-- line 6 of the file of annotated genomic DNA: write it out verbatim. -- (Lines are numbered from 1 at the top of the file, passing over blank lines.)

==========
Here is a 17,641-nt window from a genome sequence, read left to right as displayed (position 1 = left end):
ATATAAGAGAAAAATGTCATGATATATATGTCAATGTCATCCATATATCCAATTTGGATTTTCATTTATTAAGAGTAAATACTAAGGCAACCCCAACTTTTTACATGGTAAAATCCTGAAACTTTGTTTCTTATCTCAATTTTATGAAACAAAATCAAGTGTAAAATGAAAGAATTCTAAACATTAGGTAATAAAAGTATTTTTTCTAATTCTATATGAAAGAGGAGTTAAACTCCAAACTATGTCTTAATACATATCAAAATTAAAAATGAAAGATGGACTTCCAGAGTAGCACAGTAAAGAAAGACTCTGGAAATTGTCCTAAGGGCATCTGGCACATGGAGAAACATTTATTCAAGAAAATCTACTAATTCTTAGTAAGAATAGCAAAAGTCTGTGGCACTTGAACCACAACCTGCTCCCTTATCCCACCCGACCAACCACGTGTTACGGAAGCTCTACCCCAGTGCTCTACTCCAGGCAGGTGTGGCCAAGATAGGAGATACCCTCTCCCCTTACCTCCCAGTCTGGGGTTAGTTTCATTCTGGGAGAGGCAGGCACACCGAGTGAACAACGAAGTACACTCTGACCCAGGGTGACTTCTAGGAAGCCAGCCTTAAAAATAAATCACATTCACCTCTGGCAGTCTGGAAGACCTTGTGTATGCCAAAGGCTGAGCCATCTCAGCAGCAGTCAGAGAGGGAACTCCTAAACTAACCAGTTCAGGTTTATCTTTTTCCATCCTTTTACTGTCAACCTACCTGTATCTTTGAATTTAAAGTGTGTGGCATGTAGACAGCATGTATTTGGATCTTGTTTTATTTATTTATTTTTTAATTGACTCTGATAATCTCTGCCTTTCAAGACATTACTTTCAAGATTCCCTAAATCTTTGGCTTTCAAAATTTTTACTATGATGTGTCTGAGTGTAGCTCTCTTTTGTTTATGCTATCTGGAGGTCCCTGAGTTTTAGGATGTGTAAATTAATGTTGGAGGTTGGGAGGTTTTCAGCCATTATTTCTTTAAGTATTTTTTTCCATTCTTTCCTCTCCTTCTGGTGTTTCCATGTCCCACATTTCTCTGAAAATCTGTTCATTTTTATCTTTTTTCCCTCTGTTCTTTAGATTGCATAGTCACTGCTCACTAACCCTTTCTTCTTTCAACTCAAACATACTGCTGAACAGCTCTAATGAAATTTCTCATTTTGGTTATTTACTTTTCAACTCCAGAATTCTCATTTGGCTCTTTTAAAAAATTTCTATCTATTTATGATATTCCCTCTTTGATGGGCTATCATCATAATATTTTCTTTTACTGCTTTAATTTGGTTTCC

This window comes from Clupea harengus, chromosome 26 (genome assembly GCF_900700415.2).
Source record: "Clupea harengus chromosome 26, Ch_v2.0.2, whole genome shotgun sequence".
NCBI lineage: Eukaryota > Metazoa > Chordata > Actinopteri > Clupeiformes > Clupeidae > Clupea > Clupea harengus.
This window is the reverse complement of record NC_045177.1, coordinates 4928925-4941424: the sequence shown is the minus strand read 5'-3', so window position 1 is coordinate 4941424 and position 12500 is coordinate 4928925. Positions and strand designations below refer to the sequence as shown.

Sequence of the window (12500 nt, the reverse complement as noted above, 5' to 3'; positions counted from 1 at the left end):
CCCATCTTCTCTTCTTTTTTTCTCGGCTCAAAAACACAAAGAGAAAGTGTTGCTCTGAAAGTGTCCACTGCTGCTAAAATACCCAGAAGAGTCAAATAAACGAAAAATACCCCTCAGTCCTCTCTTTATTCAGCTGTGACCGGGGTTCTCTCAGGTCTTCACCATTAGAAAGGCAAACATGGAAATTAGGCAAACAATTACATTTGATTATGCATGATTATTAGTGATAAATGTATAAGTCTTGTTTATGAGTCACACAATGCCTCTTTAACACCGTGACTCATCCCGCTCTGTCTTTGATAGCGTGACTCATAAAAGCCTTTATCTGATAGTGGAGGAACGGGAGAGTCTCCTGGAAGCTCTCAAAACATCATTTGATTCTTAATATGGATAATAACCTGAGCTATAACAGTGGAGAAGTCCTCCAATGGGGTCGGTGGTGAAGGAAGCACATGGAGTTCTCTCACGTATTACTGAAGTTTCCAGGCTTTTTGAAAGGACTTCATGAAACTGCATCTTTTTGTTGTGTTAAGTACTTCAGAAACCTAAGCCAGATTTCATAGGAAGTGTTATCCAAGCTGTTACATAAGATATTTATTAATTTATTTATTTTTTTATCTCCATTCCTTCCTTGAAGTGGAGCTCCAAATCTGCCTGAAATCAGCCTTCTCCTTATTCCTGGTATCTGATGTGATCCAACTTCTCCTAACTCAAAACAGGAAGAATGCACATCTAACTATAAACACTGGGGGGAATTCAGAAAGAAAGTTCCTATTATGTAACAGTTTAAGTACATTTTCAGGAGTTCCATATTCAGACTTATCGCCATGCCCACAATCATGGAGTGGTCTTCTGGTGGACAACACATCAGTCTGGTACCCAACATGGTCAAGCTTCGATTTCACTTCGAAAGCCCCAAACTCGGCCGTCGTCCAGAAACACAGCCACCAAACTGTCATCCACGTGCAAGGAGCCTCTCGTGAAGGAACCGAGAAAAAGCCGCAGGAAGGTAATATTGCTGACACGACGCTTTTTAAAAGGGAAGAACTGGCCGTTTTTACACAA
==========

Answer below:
This window is the reverse complement of record NC_045177.1, coordinates 4928925-4941424: the sequence shown is the minus strand read 5'-3', so window position 1 is coordinate 4941424 and position 12500 is coordinate 4928925. Positions and strand designations below refer to the sequence as shown.